Walter Trout’s next album, We’re All in This Together, will not be released until Sept. 9, so the material he played from it at the Morristown Jazz and Blues Festival, Saturday, was unfamiliar to the audience. It was unfamiliar, too, to guest saxophonist Mark Rivera, Trout told the crowd. But Rivera — whose résumé includes extensive work with Billy Joel and Ringo Starr — made up riffs and solos on the spot without breaking a sweat.
Really, if Trout hadn’t told the crowd Rivera had never heard the songs before, no one would have suspected it. It’s amazing what two old pros like these can do in a situation like this.
Trout headlined the festival, which takes place on the downtown Morristown Green, with no admission charge. It was the seventh annual edition of the event, and the best attended, so far. Morristown mayor Tim Dougherty told morristowngreen.com that approximately 4,000 people saw at least some portion of the show.
I’ve seen the Green get packed, late in the day, for this event, but it has never been as full from start to finish as it was on Saturday. But there was quite a bit of crowd turnover throughout the day. Some people stayed all day, of course, but the early crowd that came for Vince Giordano and the Nighthawks, at noon, and the Bucky Pizzarelli Quintet, at 2 p.m., was very different from the masses of people who saw Ana Popovic, at 6 p.m., and Trout, at 8 p.m.
Louis Prima Jr. and the Witnesses were a perfect transition act, at 4 p.m. Their roots in swing music surely appealed to the more jazz-oriented fans who came early, but their buoyant energy gave them a link to the two explosive blues-rock acts that closed the day.
Trout, an Ocean City native whose career has included stints in Canned Heat and John Mayall’s Bluesbreakers, has really raised his profile in recent years, in part because of his gripping 2014 and 2015 albums, The Blues Came Callin’ and Battle Scars, inspired directly by his nearly life-ending battle with liver disease. During his set, he talked about the organ donation that saved him, and asked attendees to sign up to become donors on the site, donatelife.net.
But he focused on the more upbeat material from We’re All in This Together, which features guest appearances by Joe Bonamassa, Kenny Wayne Shepherd, Warren Haynes, Edgar Winter, Charlie Musselwhite and others. His son, Jon Trout, filled in some of the guitar and guest vocal parts from the album.
Walter is one of the blues world’s reigning guitar heroes, of course, but his set was also memorable because he was able to make so much of the material seem so personal. He talked warmly about B.B. King, for instance — whom he first met, and bonded with, while working at Franklin Music in the Echelon Mall in Voorhees — before dedicating the slow-burning “Say Goodbye to the Blues” to him. And he praised Mayall for putting up with him back in the days when he drank heavily — “there was a certain humor about it,” he recalled Mayall telling him, when he asked him why he was so tolerant — before performing the Blues Came Callin’ title track, which they recorded together.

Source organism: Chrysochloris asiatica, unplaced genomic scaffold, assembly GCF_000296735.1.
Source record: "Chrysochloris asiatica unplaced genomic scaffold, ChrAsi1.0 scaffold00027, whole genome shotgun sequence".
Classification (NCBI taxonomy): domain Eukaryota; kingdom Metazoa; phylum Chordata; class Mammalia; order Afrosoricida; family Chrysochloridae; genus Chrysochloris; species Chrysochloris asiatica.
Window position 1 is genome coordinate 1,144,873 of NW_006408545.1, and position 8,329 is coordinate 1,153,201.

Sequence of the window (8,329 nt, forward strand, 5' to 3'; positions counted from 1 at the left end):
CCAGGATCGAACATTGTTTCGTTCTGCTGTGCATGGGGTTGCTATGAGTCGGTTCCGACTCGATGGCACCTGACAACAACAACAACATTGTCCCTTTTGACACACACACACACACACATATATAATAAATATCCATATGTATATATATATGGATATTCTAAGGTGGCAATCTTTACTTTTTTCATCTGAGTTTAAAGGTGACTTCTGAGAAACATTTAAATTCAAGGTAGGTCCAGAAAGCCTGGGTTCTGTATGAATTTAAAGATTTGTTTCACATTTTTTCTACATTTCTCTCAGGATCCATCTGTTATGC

Popovic was equally strong on a musical level, performing her own songs as well as covers of material such as Tom Waits’ “New Coat of Paint” and Jimi Hendrix’ “Crosstown Traffic.” But she didn’t personalize her material the way Trout did. It might help take her career to the next level if she could, since she has such an interesting story to tell, being not just a woman in the blues-rock guitar-slinger field (which traditionally has been dominated by men) but a native of Serbia.
Louis Prima Jr., who has inherited the mantle of the man once known as the King of the Swing, has put together a dynamite stage show that embraces not just his father’s hits (including “Just a Gigolo,” “I Wanna Be Like You” and “Angelina”) but also Rock Era crowd-pleasers ranging from Little Richard’s “Tutti Frutti” to Chicago’s “25 or 6 to 4.” He and his sharply dressed, thoroughly rehearsed bandmates jump, jive and wail their way through the set with ferocious energy. It’s all a bit on the slick, show-bizzy side, to be sure — it almost seems a bit cartoonish, at times — but it is still irresistible.
Pizzarelli, the 91-year-old Jersey guitar legend (and an annual fixture at this festival), played his traditional early afternoon set of graceful jazz and pop standards with the help of his son Martin Pizzarelli on bass, Ed Laub on guitar and vocals, Ken Levinsky on piano and Linus Wyrsch on clarinet and saxophone. And Giordano and his Nighthawks big band opened the day with a masterful set that ranged to a fox trot version of George Gershwin’s “Rhapsody in Blue” to the fast, fun “Somebody Stole My Gal” and the powerhouse set-closer, “Sing, Sing, Sing.”
The festival has already announced the date for its next festival: Aug. 18.
Here are some videos from this year’s festival:
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